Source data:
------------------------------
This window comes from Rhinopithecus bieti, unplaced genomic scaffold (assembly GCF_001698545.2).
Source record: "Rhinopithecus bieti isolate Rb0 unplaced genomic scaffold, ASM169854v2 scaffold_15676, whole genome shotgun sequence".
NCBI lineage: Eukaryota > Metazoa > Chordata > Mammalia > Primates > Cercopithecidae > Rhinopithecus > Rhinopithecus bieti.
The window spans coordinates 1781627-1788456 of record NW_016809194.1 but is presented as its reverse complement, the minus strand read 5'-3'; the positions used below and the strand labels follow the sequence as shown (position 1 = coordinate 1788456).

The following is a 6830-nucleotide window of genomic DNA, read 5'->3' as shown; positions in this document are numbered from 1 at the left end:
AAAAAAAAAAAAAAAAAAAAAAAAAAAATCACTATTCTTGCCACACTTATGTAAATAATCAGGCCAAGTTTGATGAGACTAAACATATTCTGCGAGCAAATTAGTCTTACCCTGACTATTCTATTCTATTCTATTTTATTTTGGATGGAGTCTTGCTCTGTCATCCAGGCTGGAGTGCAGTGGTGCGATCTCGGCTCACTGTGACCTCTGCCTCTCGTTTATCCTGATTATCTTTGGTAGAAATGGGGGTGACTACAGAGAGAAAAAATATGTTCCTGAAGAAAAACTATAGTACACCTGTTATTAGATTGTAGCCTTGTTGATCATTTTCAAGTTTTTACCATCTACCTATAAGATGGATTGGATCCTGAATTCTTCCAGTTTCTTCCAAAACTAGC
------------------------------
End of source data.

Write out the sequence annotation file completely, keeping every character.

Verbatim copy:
This window comes from Rhinopithecus bieti, unplaced genomic scaffold (assembly GCF_001698545.2).
Source record: "Rhinopithecus bieti isolate Rb0 unplaced genomic scaffold, ASM169854v2 scaffold_15676, whole genome shotgun sequence".
NCBI lineage: Eukaryota > Metazoa > Chordata > Mammalia > Primates > Cercopithecidae > Rhinopithecus > Rhinopithecus bieti.
The window spans coordinates 1781627-1788456 of record NW_016809194.1 but is presented as its reverse complement, the minus strand read 5'-3'; the positions used below and the strand labels follow the sequence as shown (position 1 = coordinate 1788456).

The following is a 6830-nucleotide window of genomic DNA, read 5'->3' as shown; positions in this document are numbered from 1 at the left end:
AAAAAAAAAAAAAAAAAAAAAAAAAAAATCACTATTCTTGCCACACTTATGTAAATAATCAGGCCAAGTTTGATGAGACTAAACATATTCTGCGAGCAAATTAGTCTTACCCTGACTATTCTATTCTATTCTATTTTATTTTGGATGGAGTCTTGCTCTGTCATCCAGGCTGGAGTGCAGTGGTGCGATCTCGGCTCACTGTGACCTCTGCCTCTCGTTTATCCTGATTATCTTTGGTAGAAATGGGGGTGACTACAGAGAGAAAAAATATGTTCCTGAAGAAAAACTATAGTACACCTGTTATTAGATTGTAGCCTTGTTGATCATTTTCAAGTTTTTACCATCTACCTATAAGATGGATTGGATCCTGAATTCTTCCAGTTTCTTCCAAAACTAGC